Sunday, June 14, 2020
The Solidarity Trial is a WHO-led conglomeration of many national trials of treatments for Covid-19. In March alone, the WHO collected $108 million from donors to cover costs of Solidairy clinical trials. Per the WHO:
As of 3 June 2020, more than 3500 patients have been recruited in 35 countries, with over 400 hospitals actively recruiting patients. Overall, over 100 countries have joined or expressed an interest in joining the trial, and WHO is actively supporting 60 of them…
The hydroxychloroquine arm of the Solidarity trials restarted enrolling patients June 3, after being halted May 25 by WHO Director-General Dr. Tedros Adhanom Ghebreyesus and the Executive Group of the Solidarity Trial. The hydroxychloroquine (HCQ) arm of the trials had been stopped after publication of the Lancet Surgisphere study, which claimed that patients who received chloroquine or hydroxychloroquine had 35% higher death rates, but the Lancet study was retracted 13 days after publication, as its data turned out to be fabricated. The HCQ Solidarity trials are currently ongoing.
Below are the drugs being tested in Solidarity:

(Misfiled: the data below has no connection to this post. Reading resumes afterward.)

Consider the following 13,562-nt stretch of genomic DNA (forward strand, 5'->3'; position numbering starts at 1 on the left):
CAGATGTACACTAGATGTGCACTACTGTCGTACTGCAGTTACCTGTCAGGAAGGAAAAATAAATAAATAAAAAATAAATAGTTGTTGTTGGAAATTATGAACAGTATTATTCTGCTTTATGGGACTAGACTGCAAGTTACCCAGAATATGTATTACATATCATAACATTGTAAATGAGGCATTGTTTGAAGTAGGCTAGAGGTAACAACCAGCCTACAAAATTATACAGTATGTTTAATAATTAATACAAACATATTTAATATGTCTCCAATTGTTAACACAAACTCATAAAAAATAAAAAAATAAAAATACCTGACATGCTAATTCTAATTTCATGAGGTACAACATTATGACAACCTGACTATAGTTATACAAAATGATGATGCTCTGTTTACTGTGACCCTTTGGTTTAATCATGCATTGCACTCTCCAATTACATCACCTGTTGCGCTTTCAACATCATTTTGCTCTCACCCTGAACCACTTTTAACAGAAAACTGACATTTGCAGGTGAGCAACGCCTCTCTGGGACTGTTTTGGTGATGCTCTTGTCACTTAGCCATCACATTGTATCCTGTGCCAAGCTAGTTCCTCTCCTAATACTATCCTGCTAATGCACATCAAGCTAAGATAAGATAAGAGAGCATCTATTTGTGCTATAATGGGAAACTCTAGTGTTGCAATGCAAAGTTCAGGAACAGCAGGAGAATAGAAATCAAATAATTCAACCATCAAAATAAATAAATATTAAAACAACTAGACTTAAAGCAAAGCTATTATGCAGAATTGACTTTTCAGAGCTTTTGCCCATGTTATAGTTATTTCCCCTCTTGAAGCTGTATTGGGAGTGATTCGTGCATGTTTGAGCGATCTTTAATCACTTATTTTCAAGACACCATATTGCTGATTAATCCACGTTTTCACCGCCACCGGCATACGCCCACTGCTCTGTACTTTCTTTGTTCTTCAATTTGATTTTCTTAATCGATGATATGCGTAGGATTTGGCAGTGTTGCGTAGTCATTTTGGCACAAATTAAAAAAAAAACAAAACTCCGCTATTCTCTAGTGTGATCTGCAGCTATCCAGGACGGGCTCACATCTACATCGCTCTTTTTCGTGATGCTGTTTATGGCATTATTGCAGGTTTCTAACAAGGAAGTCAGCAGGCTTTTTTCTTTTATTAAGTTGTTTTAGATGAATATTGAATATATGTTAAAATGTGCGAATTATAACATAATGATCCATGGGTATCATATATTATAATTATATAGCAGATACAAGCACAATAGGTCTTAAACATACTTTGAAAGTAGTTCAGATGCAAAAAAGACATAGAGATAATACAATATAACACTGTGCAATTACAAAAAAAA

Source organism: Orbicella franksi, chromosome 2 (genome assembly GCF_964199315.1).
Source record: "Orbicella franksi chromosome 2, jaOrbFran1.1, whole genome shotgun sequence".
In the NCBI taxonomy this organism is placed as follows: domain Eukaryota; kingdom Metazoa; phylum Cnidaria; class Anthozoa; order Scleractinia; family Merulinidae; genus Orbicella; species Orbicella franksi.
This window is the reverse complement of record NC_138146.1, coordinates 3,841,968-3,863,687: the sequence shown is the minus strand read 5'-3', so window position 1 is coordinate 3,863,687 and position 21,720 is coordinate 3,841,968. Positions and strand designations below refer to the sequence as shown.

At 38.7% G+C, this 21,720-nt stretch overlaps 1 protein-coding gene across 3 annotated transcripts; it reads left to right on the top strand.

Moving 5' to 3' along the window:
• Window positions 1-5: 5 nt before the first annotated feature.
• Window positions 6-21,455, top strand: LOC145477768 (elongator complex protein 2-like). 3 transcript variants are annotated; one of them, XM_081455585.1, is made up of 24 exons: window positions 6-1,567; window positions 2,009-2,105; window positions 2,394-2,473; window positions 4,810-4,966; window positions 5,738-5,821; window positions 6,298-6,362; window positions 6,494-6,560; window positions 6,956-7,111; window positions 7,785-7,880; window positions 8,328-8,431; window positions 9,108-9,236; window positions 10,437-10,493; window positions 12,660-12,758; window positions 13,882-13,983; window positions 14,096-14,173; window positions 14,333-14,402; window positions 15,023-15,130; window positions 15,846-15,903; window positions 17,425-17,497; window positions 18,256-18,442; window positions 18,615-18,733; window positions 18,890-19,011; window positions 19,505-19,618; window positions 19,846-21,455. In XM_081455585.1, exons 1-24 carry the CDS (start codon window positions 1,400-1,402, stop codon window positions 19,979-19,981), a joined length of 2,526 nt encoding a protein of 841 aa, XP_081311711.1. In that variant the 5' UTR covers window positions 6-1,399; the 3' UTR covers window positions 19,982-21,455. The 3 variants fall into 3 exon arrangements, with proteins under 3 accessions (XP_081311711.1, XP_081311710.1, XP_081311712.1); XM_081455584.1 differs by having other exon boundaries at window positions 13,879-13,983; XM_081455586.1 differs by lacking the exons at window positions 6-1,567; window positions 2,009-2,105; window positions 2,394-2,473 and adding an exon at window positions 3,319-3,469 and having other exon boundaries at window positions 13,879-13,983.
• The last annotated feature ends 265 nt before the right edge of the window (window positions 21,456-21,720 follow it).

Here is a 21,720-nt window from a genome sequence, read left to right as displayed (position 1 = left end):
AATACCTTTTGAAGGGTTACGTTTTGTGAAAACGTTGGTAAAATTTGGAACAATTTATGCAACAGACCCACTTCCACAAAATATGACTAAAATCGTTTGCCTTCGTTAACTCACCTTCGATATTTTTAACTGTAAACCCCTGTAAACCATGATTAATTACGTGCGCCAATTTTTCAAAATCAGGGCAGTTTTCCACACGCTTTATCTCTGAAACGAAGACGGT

● Lopinavir with Ritonavir
● Lopinavir with Ritonavir plus Interferon beta-1a.
Initially, the WHO planned to use neither cloroquine in its trials. But multiple countries requested chloroquines, so both chloroquine (CQ) and HCQ were then added to the trial plan. However, HCQ was felt to be a little safer, countries preferred it, so WHO dropped CQ from its trials. Other clinical trials continue to test both CQ and HCQ against Covid-19.
The doses were not specified on WHO’s list of the drugs to be trialed, nor were they specified, surprisingly, in WHO’s April 8 four-person “consultation on chloroquine (CQ) dosing“.
The Introduction of the Report of that meeting notes,
“The chloroquine or hydroxychloroquine schedule selected for the trial includes two oral loading doses (250 mg per tablet CQ or 200 mg per tablet HCQ), then oral twice-daily maintenance doses for ten days. This meeting convened to discuss the appropriateness of the selected doses for the trial.”
Last week, I was alerted to the fact that India’s ICMR, its official medical research agency, had written to the WHO, telling WHO that the hydroxychloroquine doses being used in the Solidarity trial were 4 times higher than the doses being used in India. Then I learned that Singapore had been hesitant to participate in the WHO trial due to the hydroxychloroquine dose.
The UK “Recovery” trial was very similar to, but not part of, the international Solidarity conglomeration of clinical trials. The Recovery trial ended its HCQ arm on June 4, reporting no benefit. In-hospital mortality of the 1542 patients receiving hydroxychloroquine was 25.7%, or 396 deaths, about 10% higher than those receiving standard care, a non-significant difference.
The UK Recovery trial Study Protocol notes it is funded in part by the Wellcome Trust and the Bill and Melinda Gates Foundation, and by UK government agencies. The Protocol provides the doses of hydroxychloroquine used, on page 22. Twitter users began to notice a dosing problem, with hashtag #RecoveryGate.